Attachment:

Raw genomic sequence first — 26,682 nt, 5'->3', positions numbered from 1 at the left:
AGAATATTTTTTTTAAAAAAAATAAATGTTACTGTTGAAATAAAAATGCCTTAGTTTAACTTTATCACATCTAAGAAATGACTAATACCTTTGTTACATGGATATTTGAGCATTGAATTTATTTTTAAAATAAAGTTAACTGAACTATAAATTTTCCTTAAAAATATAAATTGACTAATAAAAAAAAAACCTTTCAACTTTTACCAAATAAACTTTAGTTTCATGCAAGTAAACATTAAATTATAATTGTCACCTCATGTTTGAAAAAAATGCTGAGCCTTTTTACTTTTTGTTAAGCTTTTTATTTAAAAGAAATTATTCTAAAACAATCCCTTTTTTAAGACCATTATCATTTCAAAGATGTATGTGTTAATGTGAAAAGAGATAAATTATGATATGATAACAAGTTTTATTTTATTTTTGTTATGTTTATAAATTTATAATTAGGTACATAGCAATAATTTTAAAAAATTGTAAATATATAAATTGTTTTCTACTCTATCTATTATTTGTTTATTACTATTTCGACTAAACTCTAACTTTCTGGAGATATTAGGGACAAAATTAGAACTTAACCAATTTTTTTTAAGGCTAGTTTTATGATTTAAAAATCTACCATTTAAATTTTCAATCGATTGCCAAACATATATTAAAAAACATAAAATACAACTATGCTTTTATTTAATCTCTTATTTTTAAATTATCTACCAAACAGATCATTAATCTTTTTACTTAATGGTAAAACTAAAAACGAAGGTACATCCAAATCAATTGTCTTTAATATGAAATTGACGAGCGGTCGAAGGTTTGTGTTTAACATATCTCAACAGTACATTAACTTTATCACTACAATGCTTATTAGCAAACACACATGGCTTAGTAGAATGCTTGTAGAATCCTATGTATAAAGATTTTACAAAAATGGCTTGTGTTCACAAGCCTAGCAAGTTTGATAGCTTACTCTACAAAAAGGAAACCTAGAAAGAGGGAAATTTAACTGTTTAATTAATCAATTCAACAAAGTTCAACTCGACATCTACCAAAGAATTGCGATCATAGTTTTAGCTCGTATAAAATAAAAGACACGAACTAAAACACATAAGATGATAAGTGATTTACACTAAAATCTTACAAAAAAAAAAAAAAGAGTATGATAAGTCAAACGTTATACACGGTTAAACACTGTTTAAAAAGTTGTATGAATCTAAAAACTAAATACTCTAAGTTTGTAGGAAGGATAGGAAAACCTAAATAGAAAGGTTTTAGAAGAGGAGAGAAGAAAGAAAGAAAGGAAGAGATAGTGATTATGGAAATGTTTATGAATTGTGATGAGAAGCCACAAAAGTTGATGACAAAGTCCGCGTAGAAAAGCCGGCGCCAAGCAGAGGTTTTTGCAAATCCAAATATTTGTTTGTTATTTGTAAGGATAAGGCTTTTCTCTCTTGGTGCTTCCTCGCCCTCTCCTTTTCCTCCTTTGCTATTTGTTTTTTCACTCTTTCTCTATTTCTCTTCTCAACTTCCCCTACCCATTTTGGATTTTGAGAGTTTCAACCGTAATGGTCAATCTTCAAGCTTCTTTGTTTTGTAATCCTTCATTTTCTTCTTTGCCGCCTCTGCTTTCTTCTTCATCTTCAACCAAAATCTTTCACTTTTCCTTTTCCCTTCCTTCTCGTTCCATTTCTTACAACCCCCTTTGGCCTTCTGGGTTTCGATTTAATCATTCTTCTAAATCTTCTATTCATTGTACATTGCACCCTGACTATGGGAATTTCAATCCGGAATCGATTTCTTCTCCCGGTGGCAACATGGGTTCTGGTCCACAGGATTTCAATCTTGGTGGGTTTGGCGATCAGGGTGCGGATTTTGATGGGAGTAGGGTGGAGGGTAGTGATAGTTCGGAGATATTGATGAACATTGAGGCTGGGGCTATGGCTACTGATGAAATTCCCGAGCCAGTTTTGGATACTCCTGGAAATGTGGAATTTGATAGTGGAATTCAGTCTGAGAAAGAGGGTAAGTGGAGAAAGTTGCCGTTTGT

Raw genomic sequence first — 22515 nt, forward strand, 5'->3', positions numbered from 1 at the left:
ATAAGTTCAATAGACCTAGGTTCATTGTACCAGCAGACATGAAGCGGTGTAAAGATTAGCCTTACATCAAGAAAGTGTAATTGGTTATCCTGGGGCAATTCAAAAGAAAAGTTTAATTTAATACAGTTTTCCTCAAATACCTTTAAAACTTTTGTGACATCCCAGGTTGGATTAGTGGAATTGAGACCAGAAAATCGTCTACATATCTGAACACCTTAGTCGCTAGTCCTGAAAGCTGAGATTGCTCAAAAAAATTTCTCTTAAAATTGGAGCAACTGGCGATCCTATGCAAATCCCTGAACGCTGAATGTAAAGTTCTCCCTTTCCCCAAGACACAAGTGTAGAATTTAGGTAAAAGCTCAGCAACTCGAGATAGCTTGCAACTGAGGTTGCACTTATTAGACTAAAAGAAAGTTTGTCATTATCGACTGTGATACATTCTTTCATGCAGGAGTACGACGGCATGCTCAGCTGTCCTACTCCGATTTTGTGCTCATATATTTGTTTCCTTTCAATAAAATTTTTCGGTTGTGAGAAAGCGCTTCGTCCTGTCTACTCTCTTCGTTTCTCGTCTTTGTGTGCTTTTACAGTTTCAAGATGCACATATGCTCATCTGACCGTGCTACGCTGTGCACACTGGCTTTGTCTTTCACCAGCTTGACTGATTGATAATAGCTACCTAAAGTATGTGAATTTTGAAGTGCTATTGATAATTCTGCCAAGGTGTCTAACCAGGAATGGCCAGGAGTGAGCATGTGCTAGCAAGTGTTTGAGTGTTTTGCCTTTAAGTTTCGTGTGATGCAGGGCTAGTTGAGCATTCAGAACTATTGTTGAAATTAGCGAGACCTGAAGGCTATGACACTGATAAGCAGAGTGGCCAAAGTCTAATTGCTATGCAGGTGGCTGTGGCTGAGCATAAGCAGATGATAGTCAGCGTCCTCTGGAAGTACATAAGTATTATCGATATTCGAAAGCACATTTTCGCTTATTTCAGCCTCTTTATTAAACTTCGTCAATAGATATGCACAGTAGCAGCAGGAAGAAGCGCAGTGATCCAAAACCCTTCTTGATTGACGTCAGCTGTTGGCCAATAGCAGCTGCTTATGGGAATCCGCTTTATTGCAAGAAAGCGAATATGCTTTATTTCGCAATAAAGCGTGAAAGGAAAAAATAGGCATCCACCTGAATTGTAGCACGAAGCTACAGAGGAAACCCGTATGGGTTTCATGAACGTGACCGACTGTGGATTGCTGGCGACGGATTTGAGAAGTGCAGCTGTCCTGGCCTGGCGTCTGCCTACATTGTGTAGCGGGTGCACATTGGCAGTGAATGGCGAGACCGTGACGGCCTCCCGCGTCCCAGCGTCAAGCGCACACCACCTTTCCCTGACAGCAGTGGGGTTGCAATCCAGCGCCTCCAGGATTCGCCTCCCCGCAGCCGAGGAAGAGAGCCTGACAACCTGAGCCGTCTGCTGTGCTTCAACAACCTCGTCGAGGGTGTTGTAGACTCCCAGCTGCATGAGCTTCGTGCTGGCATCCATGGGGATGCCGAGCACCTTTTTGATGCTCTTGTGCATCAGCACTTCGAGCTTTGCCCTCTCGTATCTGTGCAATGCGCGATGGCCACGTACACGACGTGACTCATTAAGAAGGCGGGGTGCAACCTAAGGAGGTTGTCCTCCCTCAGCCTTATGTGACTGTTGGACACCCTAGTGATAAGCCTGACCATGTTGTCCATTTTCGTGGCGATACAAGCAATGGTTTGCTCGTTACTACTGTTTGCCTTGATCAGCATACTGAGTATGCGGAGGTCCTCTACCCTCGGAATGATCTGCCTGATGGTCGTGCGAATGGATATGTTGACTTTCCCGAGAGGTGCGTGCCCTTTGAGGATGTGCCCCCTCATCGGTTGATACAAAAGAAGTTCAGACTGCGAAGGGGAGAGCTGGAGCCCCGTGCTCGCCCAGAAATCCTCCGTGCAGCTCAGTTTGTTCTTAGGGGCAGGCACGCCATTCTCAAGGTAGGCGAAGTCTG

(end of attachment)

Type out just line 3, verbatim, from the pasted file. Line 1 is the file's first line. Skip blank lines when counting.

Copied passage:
Raw genomic sequence first — 22515 nt, forward strand, 5'->3', positions numbered from 1 at the left: